Free Press Journal

Lakhvi’s release another hurdle in Indo-Pak talks: Pakistani daily

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Islamabad: The release of Zakiur Rehman Lakhvi, the alleged mastermind of the 2008 Mumbai terror attacks, from a Pakistani jail at this time is not a step in the right direction, Pakistani daily Dawn stated on Sunday.

Lakhvi’s release has thrown “a fresh hurdle in the possibility of dialogue between Pakistan and India resuming anytime soon”, the newspaper said in an editorial.

The alleged terror mastermind’s release had led to a predictable exchange of accusations between the two countries, the daily noted.


India vehemently opposed Lakhvi’s release earlier in the week, while Pakistan countered that the “inordinate delay in extending cooperation by India complicated the case and weakened the prosecution”.

The editorial noted that “perhaps no one, not even within the Pakistani government, would suggest that the release of Lakhvi at this time is a step in the right direction”.

It, however, welcomed the fact that Indian Prime Minister Narendra Modi “declined the opportunity to directly assail Pakistan” on the issue during his meeting with French President Francois Hollande earlier this week.

The daily hoped that India might not be favouring an immediate return to bellicosity with Pakistan, acknowledging rather “the long-understood logic of the need to engage Pakistan rather than hold it at arm’s length”.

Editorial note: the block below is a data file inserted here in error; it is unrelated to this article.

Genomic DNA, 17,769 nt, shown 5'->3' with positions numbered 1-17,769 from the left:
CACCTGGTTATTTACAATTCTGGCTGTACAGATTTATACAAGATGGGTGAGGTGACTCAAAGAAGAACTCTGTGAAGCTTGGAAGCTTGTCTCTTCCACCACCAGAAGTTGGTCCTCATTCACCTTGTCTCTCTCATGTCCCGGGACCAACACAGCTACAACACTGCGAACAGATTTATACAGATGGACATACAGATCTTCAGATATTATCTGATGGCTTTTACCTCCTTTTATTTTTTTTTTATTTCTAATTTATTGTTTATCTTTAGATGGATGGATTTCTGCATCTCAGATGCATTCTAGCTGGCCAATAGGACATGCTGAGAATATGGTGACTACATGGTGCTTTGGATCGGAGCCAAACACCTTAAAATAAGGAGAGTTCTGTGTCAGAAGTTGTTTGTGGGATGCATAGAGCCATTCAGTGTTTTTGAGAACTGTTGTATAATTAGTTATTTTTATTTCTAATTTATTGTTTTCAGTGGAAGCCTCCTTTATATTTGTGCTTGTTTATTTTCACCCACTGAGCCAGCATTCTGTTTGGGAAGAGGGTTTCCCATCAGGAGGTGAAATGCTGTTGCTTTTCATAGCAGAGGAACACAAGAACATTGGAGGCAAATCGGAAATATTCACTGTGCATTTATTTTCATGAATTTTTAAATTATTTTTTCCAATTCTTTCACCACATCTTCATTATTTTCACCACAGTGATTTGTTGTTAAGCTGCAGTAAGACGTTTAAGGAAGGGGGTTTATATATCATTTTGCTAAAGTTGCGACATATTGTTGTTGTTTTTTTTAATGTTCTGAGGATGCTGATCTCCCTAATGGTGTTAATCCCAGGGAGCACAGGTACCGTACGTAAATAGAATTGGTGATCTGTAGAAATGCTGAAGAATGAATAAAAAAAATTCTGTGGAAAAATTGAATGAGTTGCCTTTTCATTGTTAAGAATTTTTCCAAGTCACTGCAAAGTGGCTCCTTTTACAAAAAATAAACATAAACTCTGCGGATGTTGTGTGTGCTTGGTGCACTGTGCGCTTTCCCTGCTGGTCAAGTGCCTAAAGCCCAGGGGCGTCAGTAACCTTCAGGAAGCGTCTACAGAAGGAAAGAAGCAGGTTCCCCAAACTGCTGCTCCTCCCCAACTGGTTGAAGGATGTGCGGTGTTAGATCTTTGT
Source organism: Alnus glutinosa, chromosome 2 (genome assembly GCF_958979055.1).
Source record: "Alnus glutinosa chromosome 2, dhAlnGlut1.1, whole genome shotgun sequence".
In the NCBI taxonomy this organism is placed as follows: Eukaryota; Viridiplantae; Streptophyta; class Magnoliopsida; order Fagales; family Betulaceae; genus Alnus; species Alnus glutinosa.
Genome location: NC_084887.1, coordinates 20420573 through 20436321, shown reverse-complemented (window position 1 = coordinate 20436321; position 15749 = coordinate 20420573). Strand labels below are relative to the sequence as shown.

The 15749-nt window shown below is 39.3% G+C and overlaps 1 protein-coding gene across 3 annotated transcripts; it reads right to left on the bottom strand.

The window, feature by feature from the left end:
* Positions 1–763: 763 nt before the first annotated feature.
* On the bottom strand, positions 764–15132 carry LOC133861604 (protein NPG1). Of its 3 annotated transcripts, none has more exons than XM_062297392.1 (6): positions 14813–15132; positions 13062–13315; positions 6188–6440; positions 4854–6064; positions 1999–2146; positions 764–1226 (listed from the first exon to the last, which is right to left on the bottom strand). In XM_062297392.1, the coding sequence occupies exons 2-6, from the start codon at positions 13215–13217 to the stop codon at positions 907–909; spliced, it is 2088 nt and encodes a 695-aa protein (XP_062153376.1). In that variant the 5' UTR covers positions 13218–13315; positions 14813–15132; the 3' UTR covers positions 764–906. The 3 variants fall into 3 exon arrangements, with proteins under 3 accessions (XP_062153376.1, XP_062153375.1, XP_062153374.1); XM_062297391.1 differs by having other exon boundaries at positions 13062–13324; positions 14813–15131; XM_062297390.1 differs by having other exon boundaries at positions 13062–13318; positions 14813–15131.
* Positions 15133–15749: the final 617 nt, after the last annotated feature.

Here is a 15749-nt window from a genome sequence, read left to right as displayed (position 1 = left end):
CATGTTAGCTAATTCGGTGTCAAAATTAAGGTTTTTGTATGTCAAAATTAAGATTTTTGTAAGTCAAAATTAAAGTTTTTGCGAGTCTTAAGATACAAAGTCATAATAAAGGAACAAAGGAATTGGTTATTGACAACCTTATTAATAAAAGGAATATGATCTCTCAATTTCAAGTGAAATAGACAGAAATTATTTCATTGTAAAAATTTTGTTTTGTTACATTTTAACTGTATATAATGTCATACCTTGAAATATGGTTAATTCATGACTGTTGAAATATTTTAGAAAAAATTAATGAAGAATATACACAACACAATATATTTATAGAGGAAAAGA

However, Lakhvi’s release calls for greater introspection within Pakistan, the Dawn said, adding that the release suggested “a total breakdown of all aspects of the state doing their job: the political government, the security establishment and the superior judiciary”.

“If such a high-profile case is so poorly handled, what does that say about Pakistan’s overall ability to fight militancy?” the editorial said.

The daily, meanwhile, hailed Modi’s statements earlier this week, wherein he expressed his government’s willingness to engage in talks with Pakistan, mentioning the Shimla Accord and the Lahore Declaration as the frameworks for the dialogue.

The editorial considered Modi’s statements to be his most positive on the bilateral relationship since becoming the prime minister.